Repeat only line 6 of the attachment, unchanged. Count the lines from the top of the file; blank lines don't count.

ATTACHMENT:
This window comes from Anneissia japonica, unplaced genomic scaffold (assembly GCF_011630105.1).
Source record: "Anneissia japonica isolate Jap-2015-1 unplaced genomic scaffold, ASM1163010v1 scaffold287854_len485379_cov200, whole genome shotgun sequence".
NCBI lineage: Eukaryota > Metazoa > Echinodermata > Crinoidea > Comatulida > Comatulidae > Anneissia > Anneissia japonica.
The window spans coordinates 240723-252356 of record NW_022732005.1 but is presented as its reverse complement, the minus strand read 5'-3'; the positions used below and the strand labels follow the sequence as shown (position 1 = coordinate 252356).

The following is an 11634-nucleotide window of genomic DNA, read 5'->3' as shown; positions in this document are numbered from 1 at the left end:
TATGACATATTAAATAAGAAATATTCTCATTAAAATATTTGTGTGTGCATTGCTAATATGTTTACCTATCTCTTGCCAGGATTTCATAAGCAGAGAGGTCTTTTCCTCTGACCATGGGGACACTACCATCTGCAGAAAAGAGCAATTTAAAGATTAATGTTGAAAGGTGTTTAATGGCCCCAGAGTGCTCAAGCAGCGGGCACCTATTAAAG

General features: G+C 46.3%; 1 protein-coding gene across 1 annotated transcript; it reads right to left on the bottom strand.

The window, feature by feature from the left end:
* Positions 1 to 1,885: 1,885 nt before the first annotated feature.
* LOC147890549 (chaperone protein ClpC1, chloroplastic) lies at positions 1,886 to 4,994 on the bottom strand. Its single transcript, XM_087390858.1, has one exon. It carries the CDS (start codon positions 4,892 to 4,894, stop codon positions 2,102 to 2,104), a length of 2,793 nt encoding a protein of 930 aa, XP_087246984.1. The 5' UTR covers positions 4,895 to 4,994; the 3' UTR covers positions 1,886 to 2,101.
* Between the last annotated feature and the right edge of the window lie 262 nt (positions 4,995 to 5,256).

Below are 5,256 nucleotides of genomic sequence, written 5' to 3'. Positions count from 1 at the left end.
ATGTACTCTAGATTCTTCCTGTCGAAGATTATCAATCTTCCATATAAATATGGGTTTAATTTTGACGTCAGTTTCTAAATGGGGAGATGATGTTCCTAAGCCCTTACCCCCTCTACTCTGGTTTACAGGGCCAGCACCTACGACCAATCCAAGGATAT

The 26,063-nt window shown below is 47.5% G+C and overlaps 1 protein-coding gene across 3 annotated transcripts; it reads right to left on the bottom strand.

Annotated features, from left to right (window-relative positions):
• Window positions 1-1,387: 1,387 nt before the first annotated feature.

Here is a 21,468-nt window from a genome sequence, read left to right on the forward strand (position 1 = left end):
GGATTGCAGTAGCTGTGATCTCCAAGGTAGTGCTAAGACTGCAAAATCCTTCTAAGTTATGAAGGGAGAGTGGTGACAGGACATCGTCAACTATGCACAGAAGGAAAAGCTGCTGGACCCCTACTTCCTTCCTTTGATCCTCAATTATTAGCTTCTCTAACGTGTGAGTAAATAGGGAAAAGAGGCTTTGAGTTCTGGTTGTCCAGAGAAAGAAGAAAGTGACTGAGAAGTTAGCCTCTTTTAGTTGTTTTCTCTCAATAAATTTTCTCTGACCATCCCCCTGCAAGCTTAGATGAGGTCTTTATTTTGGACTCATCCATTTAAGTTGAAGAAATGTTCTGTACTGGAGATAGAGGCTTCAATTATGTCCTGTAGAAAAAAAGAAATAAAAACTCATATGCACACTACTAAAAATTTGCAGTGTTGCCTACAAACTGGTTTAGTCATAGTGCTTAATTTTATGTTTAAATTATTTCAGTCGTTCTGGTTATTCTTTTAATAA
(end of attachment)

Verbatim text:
TATGACATATTAAATAAGAAATATTCTCATTAAAATATTTGTGTGTGCATTGCTAATATGTTTACCTATCTCTTGCCAGGATTTCATAAGCAGAGAGGTCTTTTCCTCTGACCATGGGGACACTACCATCTGCAGAAAAGAGCAATTTAAAGATTAATGTTGAAAGGTGTTTAATGGCCCCAGAGTGCTCAAGCAGCGGGCACCTATTAAAG